Dating back at least 555 million years, macroalgae are one of the oldest forms of multi-cellular life found in Earth’s fossil record.  The first recorded human use of seaweed  for food and medicine dates back to 3,000 BC in China, though there's evidence we’ve used this rich natural resource for far longer. Despite this long history, seaweed wasn’t studied in a scientifically systematic way until the late 18th century, when the first macroalgae species was described and given a Latin name by Pehr Osbeck in 1757.  Although we tend to refer to macroalgae in general as seaweed and our edible species as sea vegetables, only the green and red macroalgae are related to plants; the brown algae (kelps) are classified in the Kingdom Chromista.  Humans are more closely related to fungi than brown algae are to red or green algae!  Over 12,000 seaweed species have been described to date.  Phycology (the study of algae) became a recognized field in the late 19th century, and in 1952 seaweed science came of age with the First International Seaweed Symposium (ISS) held in Edinburgh Scotland. The ISS has held 23 meetings since then, and scores of seaweed books, several major Phycology journals, and thousands of scientific articles have been published. 

Even with this wealth of information there is still much we don’t know about seaweed, and new findings continue to be published every year on these ancient life forms. Unfortunately, the vast majority of good science publications require purchase, a paid journal subscription, or access through an academic institution, limited to faculty, scientists, or students.  Below, we provide links to some open access (free) seaweed science articles & resources that we’ve found helpful, arranged by topic.  Most of them touch upon or relate to the eight species we sell, while others offer a global perspective and cover broader topics such as food or the seaweed industry around the world. Articles were chosen for their informational value, but they don’t all necessarily reflect our point of view or the unique set of sustainable harvesting and processing practices that we’ve developed over 30 years.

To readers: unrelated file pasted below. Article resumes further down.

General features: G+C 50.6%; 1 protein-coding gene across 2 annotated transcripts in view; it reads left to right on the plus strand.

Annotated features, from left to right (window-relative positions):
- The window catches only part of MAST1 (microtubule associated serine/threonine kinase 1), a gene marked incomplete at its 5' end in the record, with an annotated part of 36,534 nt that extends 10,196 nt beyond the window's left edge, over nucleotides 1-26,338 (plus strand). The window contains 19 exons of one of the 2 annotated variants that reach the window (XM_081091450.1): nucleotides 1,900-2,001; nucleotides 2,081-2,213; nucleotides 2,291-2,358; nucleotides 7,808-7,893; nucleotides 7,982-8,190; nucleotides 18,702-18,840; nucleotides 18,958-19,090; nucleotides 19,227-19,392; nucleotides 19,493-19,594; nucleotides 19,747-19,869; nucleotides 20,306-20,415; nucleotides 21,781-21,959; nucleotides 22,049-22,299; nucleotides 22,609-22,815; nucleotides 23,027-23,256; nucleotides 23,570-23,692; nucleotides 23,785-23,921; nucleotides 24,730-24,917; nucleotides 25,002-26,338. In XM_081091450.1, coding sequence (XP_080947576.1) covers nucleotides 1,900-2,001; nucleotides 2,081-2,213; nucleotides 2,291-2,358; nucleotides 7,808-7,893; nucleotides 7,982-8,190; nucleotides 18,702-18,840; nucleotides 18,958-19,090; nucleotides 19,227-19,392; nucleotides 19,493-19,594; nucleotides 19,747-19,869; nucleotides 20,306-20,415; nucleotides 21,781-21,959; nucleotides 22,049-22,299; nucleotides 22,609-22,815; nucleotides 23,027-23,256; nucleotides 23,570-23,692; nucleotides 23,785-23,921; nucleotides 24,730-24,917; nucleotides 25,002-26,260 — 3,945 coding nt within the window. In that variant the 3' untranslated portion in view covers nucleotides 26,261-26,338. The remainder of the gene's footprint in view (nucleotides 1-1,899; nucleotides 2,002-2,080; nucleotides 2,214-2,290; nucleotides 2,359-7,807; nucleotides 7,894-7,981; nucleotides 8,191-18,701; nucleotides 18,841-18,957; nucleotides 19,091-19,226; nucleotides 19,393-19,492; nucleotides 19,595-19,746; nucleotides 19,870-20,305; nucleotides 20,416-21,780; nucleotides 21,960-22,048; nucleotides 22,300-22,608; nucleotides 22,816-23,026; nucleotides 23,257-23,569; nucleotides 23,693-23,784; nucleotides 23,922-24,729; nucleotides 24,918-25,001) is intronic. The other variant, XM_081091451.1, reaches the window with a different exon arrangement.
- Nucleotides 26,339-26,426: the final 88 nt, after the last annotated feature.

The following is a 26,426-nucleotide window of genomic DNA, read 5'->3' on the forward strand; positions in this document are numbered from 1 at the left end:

You’ll need Adobe Acrobat (still free for now) or another PDF program to read most of these articles. Some links open to the article itself and others lead to a journal site where you can click on the PDF icon to either read or download the article. Please let us know if you have difficulty with any of the links. 

Biology and Ecology

Seaweed Ecosystem Services

Seaweed Harvesting

Seaweed Processing and Flavor Science

Edible Seaweed and Nutrition

Edible Seaweed and Vitamin B12

Therapeutic Uses of seaweed

Anticancer properties of seaweed

Antimicrobial properties of seaweed

Iodine

Seaweed and Heavy Metals

    Aquaculture

    Climate Change

    Seaweed Information on the World Wide Web

    Scientific Journals

    Scientific Organizations

    • The International Seaweed Association. https://isaseaweed.org/ The ISA is an international organization dedicated to encouraging research and development of seaweed and seaweed products, and sponsor of the International Seaweed Symposium held every 3 years at various locations around the world.
    • Phycological Society of America. http://www.psaalgae.org/ The Phycological Society of America (PSA) was founded in 1946 to promote research and teaching in all fields of Phycology. The society publishes the Journal of Phycology and the Phycological Newsletter.
    • International Phycological Society. http://intphycsociety.org/ Founded in 1960, the mission of the IPS is to develop phycology; distribute phycological information; and foster international cooperation among phycologists and phycological societies. The IPS publishes the journal Phycologia